“Many people are not ready to pay for advice they can use, so the few that do, break boundaries and soar higher.” ― Bernard Kelvin Clive
Have you started on your financial journey yet?
I hope you did since the second-best time to start is now – the first being, yesterday – and have you put thought on how you’ll go about it. Today, I’m hoping to explain to you:
The problems of going through your financial journey alone.
If you are the type of person who naturally prefers doing things on your own, you’ve probably noticed that you can focus more, which leads to being more productive and creative. No need to go back and forth with someone else right?
Though it has clear benefits, it also has its setbacks which could be avoided only if you decided to seek some help. In fact, there is a great possibility you may encounter the following problems, if you choose to go through your financial journey alone:
- You don’t know how and where to start.
“I want to invest, but I don’t know where to start” is a gripe I usually here from beginners (and even seasoned entrepreneurs!). It is a clear problem especially the myriad of options in the market today, from Mutual Funds to oft-misunderstood variable universal life policies and even UITFs (Unit Investment Trust Fund) that banks offer.
Not having someone to work with makes this even more difficult to sift through.
- You could lose your way.
Given that this journey lasts a lifetime, I often encounter people who started out right, but got distracted along the way and ended up making decisions that ultimately diverted them away. Having someone work with you throughout, and keeping tabs on your progress, ensures that you’ll stay on track.
Sometimes, it also helps just to have someone you can trust that has your back to talk with you about your financial goals and roadblocks. Especially if that person is giving you advice for a fee and not trying to push a high commission product down your throat. This is also why it’s important to work with a Financial Advisor that’s fee-only.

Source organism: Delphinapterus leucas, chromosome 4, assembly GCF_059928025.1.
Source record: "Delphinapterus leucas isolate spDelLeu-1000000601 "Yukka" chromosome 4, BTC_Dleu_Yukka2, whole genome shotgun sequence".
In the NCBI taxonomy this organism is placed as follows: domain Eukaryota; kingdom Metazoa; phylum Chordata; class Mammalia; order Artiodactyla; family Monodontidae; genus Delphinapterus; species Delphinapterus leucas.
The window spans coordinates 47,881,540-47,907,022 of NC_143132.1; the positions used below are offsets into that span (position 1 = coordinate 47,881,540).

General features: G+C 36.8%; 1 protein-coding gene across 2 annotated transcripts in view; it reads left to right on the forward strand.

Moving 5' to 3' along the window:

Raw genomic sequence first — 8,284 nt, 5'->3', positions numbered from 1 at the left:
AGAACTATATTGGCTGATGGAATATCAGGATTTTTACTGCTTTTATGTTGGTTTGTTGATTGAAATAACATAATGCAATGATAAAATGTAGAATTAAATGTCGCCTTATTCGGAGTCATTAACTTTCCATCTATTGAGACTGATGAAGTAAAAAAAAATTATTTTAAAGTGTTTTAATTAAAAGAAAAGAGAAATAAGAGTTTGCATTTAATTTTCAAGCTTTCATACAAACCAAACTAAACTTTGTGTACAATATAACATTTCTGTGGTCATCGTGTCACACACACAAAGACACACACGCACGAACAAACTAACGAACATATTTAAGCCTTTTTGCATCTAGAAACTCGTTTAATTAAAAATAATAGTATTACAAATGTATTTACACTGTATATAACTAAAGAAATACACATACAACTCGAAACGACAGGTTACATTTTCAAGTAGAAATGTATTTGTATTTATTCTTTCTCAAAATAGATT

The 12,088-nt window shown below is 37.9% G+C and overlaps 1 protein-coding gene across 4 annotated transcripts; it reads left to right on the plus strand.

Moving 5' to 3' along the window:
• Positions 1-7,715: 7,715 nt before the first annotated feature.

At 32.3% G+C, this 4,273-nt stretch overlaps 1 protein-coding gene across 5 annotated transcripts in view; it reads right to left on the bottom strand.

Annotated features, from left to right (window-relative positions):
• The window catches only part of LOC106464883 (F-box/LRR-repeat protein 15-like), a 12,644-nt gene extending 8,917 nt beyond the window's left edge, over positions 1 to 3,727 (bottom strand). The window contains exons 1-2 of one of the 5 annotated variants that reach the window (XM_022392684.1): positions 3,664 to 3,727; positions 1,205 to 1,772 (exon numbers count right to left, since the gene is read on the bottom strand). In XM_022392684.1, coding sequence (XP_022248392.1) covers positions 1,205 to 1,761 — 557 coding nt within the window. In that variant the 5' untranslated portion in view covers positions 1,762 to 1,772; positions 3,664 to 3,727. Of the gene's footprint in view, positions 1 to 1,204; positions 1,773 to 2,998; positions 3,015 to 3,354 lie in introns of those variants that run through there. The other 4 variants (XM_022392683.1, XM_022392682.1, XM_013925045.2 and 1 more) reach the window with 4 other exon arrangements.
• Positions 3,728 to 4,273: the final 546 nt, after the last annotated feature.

You could also avoid costly mistakes since an advisor working with you (again, not a salesman) could tell you that buying into a certain product would just burn a hole through your pocket with tons of fees.
- You’ll waste too much time.
I also experienced this myself, being largely self-taught. When I first started out, I read pretty much everything on Personal Finance and found that there is a ton of conflicting advice out there. So how does someone just starting out make it work?
Find a fee-only advisor who has earned their Registered Financial Consultant or Registered Financial Planner designation who will guide you through the process. Also make it very clear that the discussion is about Financial Planning and you’re not buying any product from them.
If you’re still undecided on working with someone, you have alternatives:
- Make use of the internet to find useful blogs, articles, and videos. There are a lot of free resources you can find on the cyberspace to help you expand your knowledge base.
- Read finance books. Reading finance-related books may give you different insights from those people who became successful in their respective fields. I plan to write up a list soon on the best books to start, feel free to remind me 😉 firstname.lastname@example.org.
- Join online financial forums. Online forums are often a good place to start reading about other people’s experience (especially on misselling by unethical salespeople). A reliable forum, that I also enjoy reading is phinvest in reddit. Note: Use it for initial reading and not as the end-all be-all source. You still need to talk with an RFC/RFP who will consider your unique circumstance.
- Follow Personal Finance specialists on their social media accounts and discover their distinct financial views.
- Socialize with like-minded individuals. Surrounding yourself with like-minded people and sharing both struggles and successes can help you not to lose your motivation in your financial journey.
- Attend webinars and seminars. If I could impart one thing to you, it is that the best investment is in yourself and one of the ways to do that is education. Aside from reading books and other content, it’s also good to try out seminars and webinars that impart reliable financial advice (and not sell you a product). You could also meet with like-minded people when you join up, two birds with one stone.
Seeking help shouldn’t be something to avoid or be afraid of, especially if it involves one of the most important aspects of your life. Reach out and ask for advice, especially from someone who is focused on provided fee-for-advice and not trying to sell you an expensive financial product.
By the way dear reader, we’re planning to set up a Financial Journey Workshop soon. If you join up, you’ll learn the ins-and-outs of planning for your Financial Journey from goal setting to planning out your portfolio and even to passing on things to your loved ones.
Disclaimer: Just a reminder, dear reader, that the content in this column is my opinion only and should not be construed as investment advice because I am not your financial adviser, neither did I take into consideration your personal objectives, financial situation, needs or circumstances as your fiduciary. This column is mainly for your entertainment and education only.